Coltrane’s fans often didn’t know what to expect from his albums. In 1960 Atlantic released his label debut Giant Steps, an album that marked an apotheosis of chordal improvisation, and the following year Prestige issued Lush Life, featuring pieces he recorded in 1957–58 that documented his sound several paces earlier. “My Favorite Things comes out in 1961 and you have Prestige releasing other things from 1958 that year,” Phillips says. “It’s kind of all over the place. Listen to any individual Prestige album and the music is great music, but there are different things from different sessions. The idea here was going deep rather than wide so you get a sense of how rapidly his style evolved.”
Born and raised in North Carolina, Coltrane moved to Philadelphia after high school and started working as an alto saxophonist. He played in a Navy band just after World War II, and by the time he joined Dizzy Gillespie’s shortlived bebop big band in the late ’40s, Trane was playing tenor. Stints with altoists Earl Bostic and Johnny Hodges kept him busy in the early ’50s, but it wasn’t until Miles Davis hired the journeyman in 1955 for his first great quintet with pianist Red Garland, bassist Paul Chambers, and Philly Joe Jones that Coltrane first gained national attention. There were half a dozen tenor saxophonists who would have been a more obvious choice, but Davis heard something in Coltrane’s sound and approach that appealed to him.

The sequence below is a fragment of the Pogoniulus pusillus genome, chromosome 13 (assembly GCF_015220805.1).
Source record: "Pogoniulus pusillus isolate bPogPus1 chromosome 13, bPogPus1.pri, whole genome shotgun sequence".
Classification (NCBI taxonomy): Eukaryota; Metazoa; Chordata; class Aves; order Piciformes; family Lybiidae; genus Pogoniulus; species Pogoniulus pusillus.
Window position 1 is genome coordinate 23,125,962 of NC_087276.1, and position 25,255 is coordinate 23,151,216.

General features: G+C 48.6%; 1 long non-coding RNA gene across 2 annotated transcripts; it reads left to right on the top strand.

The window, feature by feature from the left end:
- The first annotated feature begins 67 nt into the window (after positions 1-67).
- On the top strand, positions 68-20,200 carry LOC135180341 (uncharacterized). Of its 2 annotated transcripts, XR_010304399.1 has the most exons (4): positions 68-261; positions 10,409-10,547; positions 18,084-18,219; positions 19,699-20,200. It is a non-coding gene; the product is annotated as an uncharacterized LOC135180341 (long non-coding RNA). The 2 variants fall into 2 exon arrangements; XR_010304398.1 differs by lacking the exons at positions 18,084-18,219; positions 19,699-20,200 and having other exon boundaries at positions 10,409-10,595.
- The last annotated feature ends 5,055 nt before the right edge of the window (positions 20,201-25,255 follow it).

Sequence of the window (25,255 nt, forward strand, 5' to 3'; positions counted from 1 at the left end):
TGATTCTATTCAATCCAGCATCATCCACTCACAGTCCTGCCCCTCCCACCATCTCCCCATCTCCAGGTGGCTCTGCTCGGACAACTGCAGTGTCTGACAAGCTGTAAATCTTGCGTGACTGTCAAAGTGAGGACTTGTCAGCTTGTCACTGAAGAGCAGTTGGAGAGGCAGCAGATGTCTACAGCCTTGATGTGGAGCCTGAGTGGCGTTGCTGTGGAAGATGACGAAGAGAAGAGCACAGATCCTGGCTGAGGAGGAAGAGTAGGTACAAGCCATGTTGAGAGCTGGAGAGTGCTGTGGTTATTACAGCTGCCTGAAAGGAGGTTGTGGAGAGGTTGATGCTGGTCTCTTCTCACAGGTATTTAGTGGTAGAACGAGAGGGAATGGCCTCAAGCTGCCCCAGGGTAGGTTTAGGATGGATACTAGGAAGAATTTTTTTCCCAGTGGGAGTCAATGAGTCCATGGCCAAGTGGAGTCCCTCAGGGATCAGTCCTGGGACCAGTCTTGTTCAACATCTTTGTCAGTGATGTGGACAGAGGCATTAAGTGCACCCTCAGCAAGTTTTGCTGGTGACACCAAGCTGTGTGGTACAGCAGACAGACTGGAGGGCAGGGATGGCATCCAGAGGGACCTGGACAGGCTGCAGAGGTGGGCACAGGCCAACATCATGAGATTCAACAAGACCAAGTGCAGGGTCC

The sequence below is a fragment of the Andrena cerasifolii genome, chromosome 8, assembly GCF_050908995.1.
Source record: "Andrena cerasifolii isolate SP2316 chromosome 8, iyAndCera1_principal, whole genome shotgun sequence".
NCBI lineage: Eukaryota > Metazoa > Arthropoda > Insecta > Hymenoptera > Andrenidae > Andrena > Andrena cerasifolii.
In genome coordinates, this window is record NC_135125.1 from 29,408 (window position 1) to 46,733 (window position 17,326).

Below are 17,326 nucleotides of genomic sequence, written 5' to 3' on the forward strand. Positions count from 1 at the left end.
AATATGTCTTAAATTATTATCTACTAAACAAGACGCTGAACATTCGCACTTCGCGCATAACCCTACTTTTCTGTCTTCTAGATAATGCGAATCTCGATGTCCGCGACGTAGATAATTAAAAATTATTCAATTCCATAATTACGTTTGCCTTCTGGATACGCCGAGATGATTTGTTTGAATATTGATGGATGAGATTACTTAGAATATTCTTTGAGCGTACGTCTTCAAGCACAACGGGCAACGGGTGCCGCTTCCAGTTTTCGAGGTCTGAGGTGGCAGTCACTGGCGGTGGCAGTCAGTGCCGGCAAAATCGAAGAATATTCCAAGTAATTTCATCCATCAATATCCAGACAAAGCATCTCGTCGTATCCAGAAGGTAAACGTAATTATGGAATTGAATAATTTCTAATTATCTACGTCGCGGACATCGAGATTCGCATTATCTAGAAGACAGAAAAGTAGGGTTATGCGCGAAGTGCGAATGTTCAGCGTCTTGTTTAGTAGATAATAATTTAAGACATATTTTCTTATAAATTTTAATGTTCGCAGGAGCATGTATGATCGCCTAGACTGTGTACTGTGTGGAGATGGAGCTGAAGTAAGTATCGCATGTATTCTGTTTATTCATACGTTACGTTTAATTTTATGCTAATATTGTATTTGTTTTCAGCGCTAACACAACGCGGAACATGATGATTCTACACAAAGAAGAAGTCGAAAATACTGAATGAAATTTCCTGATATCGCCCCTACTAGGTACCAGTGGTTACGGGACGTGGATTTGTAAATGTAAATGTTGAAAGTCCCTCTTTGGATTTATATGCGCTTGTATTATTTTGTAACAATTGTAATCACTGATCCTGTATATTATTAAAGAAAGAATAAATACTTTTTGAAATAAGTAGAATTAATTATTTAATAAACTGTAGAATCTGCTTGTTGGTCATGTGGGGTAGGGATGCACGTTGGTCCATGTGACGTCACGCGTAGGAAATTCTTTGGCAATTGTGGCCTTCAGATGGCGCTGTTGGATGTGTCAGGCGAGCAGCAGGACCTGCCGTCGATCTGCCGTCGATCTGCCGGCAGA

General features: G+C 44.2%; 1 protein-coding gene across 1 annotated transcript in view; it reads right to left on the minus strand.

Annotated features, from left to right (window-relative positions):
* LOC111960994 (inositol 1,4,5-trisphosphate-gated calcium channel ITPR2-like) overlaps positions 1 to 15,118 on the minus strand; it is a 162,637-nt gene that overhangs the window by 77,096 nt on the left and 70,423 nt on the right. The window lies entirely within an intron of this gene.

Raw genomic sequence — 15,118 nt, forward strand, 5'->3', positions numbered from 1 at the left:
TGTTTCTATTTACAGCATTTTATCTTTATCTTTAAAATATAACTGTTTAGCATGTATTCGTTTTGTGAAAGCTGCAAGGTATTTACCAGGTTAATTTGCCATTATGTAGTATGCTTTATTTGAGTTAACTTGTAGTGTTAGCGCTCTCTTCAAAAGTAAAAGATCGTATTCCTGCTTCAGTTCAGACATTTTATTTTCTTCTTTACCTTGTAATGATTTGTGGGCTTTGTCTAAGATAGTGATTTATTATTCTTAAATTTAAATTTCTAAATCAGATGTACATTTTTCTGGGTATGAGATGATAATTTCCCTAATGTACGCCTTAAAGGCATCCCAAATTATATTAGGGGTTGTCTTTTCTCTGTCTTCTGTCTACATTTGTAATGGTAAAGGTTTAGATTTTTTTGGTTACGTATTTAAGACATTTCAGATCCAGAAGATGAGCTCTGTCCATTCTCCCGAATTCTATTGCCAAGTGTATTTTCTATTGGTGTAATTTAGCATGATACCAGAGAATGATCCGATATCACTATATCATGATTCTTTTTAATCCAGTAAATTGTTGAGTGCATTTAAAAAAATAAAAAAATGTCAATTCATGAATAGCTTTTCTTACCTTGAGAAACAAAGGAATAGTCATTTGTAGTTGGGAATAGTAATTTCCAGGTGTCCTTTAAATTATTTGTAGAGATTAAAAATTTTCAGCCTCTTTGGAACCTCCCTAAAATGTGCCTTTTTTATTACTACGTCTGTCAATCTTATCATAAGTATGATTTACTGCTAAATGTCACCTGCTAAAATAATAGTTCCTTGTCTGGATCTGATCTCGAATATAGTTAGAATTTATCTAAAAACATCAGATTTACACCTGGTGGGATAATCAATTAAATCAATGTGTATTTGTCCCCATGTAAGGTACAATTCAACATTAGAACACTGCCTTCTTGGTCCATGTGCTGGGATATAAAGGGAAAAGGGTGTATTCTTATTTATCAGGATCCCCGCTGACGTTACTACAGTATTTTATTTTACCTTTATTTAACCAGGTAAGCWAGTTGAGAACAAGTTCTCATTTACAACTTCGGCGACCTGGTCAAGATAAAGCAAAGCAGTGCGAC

The quintet recorded prolifically for the next two years, but Trane’s increasing unreliability led Davis to kick him out of the band in 1957. Back at home in Philadelphia, he kicked his addiction to heroin and experienced a spiritual epiphany that changed his life and came to play a central role in his music. He started recording his own albums for Bethlehem, Savoy, and Prestige, but the key point in his development was a long engagement with Thelonious Monk’s quartet at the Five Spot in 1957. Rejoining Davis’s band in 1958, Coltrane played with such ferocity that the trumpeter often had no choice but to stand back and marvel, which is where Coltrane ’58 picks up the story.
The set opens with a blast of brilliance as Trane fully excavates Billy Strayhorn’s signature ballad “Lush Life,” building exquisite tension over nearly 14 minutes with trumpeter Donald Byrd, drummer Louis Hayes, and his fellow Miles Davis bandmates Paul Chambers and Red Garland. Like all the Coltrane ’58 material, the Jan. 10 session was recorded in Rudy Van Gelder’s storied home studio in Hackensack, New Jersey, which also served as a home base for Blue Note Records. The most notable pieces here are a bright blues by a then-unknown 19-year-old Philadelphia pianist named McCoy Tyner, “The Believer,” and the Latin-tinged “Nakatini Serenade” by trumpeter Cal Massey, another close associate of Trane’s from Philly.